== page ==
ANDY COLE was one half of arguably the greatest ever Premier League strike duo.
But now the Manchester United legend, who won the Treble with Dwight Yorke and Co in 1999, reveals his fears, fighting spirit and future following a kidney transplant this year.
Danny Higginbotham: You had a kidney transplant earlier this year. How was it and how are you getting on?
Andy Cole: It was pretty bad. It was June 2015 and I suffered kidney failure when I got a virus. There were times I didn’t think I was going to make it. At first, I refused to see the doctor, like a typical man.
DH: You thought it would just blow over?
AC: Yeah, I was tired and jet-lagged and I thought whatever it is I’ll sleep it off. But it didn’t turn out that way.
It’s been so tough mentally, much tougher than I thought. I’m an independent guy. I don’t like relying on people. The things I want to do and have always done, I can’t.
DH: Will you get to that point?
AC: I hope so. I’m six months since the transplant but I want to run before I can walk. I’m impatient. The transplant has to take. Over the first three months you are more susceptible to rejection, although it can be rejected at any time.
It’s like getting a credit card. I got the credit card and thought that would be me feeling 100 per cent. But then there’s the small print which is the side effects of the medication. They are effing painful and no one tells you.
My head fell off a few times. One minute you’re fit, independent and all of a sudden this comes and takes your legs away. Bang.
DH: What were the side effects?
AC: It’s crazy. You lose appetite. But then the steroids — all the water retention, all the weight. Everyone says you’ve let yourself go, all this ‘who ate all the pies?’ stuff.
DH: That must have been hard to deal with?
AC: It was the hardest thing. I’m a private person. So when I came out and said this is the reason, everyone was like, ‘how could it happen to him?’ It doesn’t matter who you are. If it’s meant for you, it’s meant for you.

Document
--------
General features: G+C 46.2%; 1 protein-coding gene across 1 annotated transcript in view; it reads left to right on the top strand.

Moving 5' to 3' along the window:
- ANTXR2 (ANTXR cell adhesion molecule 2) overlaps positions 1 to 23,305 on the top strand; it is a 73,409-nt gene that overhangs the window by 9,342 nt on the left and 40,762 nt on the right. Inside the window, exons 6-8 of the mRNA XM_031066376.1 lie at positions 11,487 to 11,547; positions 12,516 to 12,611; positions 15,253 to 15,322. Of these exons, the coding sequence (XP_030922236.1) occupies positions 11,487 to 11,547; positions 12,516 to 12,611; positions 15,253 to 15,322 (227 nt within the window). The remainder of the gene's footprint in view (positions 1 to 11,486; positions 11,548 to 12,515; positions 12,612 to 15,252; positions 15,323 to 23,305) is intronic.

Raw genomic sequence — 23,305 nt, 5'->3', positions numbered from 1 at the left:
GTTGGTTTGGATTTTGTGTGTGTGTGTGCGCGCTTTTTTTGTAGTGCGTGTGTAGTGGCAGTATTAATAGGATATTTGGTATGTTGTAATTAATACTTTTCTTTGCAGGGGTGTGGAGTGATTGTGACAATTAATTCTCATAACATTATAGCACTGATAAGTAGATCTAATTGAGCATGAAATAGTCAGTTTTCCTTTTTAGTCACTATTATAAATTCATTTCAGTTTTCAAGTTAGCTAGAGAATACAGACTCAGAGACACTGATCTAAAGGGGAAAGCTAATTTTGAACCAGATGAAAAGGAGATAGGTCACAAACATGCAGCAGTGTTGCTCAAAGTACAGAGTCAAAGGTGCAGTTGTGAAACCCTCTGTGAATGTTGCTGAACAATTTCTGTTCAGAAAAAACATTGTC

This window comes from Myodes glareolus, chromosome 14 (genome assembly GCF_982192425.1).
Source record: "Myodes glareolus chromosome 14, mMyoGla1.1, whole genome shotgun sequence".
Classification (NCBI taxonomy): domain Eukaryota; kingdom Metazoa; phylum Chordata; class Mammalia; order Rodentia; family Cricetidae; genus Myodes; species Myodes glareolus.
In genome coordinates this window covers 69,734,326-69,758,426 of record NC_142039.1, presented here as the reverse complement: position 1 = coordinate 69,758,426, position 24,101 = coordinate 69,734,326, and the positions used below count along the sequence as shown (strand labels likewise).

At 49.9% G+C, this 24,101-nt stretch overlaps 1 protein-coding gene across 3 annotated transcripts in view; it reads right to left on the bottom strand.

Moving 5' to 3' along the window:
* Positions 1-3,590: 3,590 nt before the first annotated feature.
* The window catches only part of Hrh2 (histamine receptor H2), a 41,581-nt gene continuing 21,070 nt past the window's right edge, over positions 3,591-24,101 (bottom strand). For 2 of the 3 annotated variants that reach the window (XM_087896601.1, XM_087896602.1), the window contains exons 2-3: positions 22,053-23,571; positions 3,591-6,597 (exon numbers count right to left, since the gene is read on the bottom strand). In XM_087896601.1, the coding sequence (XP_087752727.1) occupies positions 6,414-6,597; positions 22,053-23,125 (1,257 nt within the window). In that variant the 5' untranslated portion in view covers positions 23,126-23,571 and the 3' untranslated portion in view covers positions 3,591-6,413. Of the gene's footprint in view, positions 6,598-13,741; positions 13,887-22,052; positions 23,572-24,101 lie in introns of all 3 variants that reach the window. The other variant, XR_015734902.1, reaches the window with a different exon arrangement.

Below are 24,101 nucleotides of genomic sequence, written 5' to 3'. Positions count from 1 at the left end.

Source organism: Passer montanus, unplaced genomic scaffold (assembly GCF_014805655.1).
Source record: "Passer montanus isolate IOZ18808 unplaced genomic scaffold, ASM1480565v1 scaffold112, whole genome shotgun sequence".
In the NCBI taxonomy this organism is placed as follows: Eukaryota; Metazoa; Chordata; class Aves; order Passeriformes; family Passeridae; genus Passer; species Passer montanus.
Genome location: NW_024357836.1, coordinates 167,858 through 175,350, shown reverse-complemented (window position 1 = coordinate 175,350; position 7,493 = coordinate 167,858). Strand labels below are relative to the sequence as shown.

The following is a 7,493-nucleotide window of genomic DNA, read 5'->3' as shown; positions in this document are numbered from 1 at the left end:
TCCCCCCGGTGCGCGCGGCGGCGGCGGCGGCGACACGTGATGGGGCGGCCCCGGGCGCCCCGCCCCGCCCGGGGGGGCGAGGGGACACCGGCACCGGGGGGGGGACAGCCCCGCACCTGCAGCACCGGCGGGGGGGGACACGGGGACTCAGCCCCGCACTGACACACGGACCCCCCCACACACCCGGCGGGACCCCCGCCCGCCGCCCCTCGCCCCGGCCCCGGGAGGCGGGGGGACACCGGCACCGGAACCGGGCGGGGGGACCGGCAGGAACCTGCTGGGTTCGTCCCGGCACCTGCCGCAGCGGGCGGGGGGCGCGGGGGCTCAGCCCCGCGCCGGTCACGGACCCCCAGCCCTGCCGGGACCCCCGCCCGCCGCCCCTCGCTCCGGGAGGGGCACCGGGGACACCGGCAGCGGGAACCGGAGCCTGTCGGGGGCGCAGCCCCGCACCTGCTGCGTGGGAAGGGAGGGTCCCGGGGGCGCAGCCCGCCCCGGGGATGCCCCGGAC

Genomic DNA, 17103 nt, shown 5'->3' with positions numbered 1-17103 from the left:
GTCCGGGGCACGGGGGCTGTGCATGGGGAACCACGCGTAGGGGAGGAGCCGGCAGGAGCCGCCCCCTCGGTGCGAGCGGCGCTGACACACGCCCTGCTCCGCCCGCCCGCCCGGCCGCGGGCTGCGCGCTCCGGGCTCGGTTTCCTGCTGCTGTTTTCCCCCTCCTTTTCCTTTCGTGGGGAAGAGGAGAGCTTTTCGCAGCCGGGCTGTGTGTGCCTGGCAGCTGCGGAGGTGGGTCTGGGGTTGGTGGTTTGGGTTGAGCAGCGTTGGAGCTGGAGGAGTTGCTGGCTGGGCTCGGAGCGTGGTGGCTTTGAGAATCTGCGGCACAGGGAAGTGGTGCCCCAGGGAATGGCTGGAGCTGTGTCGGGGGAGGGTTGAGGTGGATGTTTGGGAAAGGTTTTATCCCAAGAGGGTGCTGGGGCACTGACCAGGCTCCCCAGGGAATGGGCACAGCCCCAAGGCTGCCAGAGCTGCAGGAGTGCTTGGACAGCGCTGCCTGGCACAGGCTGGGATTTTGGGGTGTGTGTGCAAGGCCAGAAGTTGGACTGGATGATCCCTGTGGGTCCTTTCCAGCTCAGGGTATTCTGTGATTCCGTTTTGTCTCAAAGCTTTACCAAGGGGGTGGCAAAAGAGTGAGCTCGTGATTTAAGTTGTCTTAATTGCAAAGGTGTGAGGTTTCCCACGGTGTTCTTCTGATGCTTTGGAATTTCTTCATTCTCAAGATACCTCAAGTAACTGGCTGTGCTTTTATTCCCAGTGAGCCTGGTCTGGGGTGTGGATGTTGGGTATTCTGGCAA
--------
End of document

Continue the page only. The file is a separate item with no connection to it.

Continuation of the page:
DH: Now do you need to be left alone to deal with it?
AC: A bit, because my moods can be up and down. I watched my old United team-mates play last month in the Legends game with Barcelona. I was devastated as I wanted to play but couldn’t. It’s crazy. Two years ago I was fit, healthy. You question yourself: ‘When was the last time I felt like myself.’
DH: OK. You’re not 100 per cent but you’re not where you were.
AC: No, far from it. I’m happy to still be here. My problem was I was in denial.
My mentality was like in football. If you’re injured, work hard, get better. So, I’d go to the gym, work hard. Then I’d come home and just sleep for the rest of the day. Go back to the gym the next day and repeat.
I kept saying to myself: ‘You’re not ill’. Then I had to confess I was.
DH: Was that not a relief?
AC: No, it was tough because then I had to accept it. I don’t accept failure very well. I’ve always proved people wrong. This was like conceding defeat.
DH: I bet you never felt sorry for yourself?
AC: No. It’s just frustration. Doctors tell me I’m doing great. But some days you feel high, some days like ****.
DH: And Man United have been good?
AC: Yeah, the football fraternity has been brilliant. The response from fans all round the country, from my United team-mates, like Yorkey, Roy Keane, Sir Alex. Man United as a club have been fantastic.
DH: That’s a compliment to you as a person.
AC: Cheers. There’s the odd stumble, but I’m getting there.
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